Proverbs & sayingsAs wooden shoes act an important part in Dutch history, it will be no surprise that the term has a place in our speech too. As a matter of fact, the Dutch language bears various proverbs and sayings in which wooden shoes make their mark.

“Nou breekt mijn klomp!”

Literal translation:  Now my wooden shoe breaks!
Meaning: This is said, when a sudden event or announcement occurs. It signifies a notable astonishment.
English equivalent: Well, I never! Or: Well, I’ll be damned / darned!

“Iets op de klompen (kunnen) aanvoelen”

Literal translation:  (Being able) To feel something on wooden shoes.
Meaning:  Something being obvious.
English equivalent: Feel it in your bones. Or: Getting knowledge from intuition.

“De klompen aan de wilgen hangen”

Literal translation:  Hanging the wooden shoes to the willows.
Meaning:  To stop what one has been doing.
English equivalent: To throw the helve after the hatchet. Or: Call it a day.

“Met de klompen op het ijs komen” Or:
“Met de klompen in ’t gelag komen”

Literal translation: Setting foot on ice with wooden shoes on. Or: Attending bacchanal with wooden shoes on.
Meaning: Both: Acting carelessly. Treading areas where one does not belong. Making a slip of the tongue.
English equivalent: Go beyond one’s depth.

“Op de klomp spelen”

Literal translation:  Playing the wooden shoe (as in: playing the violin).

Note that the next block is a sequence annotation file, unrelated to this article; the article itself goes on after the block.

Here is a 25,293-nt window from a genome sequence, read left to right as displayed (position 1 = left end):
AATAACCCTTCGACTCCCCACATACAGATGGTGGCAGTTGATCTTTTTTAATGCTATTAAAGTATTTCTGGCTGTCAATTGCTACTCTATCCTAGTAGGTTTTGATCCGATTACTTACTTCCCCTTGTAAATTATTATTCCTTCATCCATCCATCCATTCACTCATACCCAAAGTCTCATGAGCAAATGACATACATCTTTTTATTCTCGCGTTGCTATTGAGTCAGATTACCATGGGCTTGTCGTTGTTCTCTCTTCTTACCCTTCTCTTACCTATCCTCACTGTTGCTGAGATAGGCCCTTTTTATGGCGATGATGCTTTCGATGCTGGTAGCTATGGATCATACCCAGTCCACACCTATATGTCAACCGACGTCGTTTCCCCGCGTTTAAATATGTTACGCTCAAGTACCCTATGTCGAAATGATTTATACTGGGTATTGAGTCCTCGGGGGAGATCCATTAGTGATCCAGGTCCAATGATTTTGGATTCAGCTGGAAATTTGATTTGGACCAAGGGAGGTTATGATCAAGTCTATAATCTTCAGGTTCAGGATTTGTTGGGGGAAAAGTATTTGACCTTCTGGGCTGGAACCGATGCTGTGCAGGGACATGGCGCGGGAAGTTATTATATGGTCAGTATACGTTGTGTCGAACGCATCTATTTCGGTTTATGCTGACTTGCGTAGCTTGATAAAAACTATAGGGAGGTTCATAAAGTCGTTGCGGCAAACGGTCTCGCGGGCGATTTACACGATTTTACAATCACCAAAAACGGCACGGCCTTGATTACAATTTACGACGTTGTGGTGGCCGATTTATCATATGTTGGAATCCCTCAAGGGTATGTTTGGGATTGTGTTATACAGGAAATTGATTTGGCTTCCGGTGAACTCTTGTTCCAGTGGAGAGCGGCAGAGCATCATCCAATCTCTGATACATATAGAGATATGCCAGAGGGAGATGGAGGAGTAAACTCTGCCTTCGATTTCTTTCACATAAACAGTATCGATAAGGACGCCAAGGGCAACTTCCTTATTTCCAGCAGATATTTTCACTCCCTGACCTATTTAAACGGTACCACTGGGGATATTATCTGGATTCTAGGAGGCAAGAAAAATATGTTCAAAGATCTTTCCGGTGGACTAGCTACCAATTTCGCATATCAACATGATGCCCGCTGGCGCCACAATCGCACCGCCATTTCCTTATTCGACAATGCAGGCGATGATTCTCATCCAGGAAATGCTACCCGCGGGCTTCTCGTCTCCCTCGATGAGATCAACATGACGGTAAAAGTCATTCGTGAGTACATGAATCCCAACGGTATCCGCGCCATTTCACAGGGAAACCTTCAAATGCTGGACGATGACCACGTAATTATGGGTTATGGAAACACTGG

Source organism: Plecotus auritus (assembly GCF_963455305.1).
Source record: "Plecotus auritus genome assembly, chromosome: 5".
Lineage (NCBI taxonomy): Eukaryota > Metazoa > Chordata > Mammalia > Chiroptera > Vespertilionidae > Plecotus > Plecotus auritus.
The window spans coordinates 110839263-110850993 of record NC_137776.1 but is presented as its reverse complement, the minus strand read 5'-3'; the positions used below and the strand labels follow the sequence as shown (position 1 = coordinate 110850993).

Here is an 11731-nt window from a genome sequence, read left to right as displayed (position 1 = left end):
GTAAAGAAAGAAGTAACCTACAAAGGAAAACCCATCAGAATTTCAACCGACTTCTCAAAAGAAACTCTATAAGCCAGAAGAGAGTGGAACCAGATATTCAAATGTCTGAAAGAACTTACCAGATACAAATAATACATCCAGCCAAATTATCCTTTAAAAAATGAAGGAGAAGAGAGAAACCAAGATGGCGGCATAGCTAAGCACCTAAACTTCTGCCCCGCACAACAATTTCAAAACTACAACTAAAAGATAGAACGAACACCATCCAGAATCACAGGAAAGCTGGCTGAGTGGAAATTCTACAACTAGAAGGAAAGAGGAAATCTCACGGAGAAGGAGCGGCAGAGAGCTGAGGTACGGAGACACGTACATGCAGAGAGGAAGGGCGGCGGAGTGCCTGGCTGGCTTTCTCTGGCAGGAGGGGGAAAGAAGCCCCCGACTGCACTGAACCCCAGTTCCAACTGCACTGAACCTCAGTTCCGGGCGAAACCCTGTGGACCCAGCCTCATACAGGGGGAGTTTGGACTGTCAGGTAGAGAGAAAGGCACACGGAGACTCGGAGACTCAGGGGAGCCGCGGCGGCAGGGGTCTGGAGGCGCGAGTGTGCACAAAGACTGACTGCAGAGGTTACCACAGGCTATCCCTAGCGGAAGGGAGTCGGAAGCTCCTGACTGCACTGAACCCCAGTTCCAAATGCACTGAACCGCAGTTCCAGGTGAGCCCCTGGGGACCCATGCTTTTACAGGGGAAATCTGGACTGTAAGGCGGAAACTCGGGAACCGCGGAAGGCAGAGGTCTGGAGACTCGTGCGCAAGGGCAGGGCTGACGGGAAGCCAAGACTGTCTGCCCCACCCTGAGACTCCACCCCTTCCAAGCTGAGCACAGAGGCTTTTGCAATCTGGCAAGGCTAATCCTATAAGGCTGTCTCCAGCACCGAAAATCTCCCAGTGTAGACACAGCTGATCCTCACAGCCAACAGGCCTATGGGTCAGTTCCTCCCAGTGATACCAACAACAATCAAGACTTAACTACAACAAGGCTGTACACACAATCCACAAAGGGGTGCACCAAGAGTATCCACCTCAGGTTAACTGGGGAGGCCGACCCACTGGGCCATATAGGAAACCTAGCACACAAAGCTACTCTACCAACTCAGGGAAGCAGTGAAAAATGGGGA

Meaning:  Being abusive.
English equivalent: Fly off the handle.

“Hij staat op zijn woord als een boer op zijn klompen”
(Hij stiet op zien woord as een boer in zien klompen)

Literal translation:  Standing on his word as a farmer on his wooden shoes.
Meaning:  Remaining firm in one’s conviction, even if others disagree.
English equivalent: Stick to one’s guns.

“Op een klomp en een slof lopen”

Literal translation: Walking on a wooden shoe and a slipper.
Meaning:  Being poor, needy.
English equivalent: Not have two pennies to rub together.

“Boter karnen in een oude klomp”

Literal translation: Churning butter in an old wooden shoe.
Meaning:  Being stingy.
English equivalent: Being a cheapskate, penny pincher.

“Klompen uit dezelfde wilgen dragen”

Literal translation: Wearing wooden shoes made out of the same willows.
Meaning:  Getting along; getting on well with a person.
English equivalent: To be on a friendly footing with someone.

“Iemand (van) klompzak geven”

Literal translation: Give someone klompzak (There is not an English equivalent for this word).
Meaning:  Give someone a whipping.
English equivalent: Beat someone up. Or: Hit (up)on someone.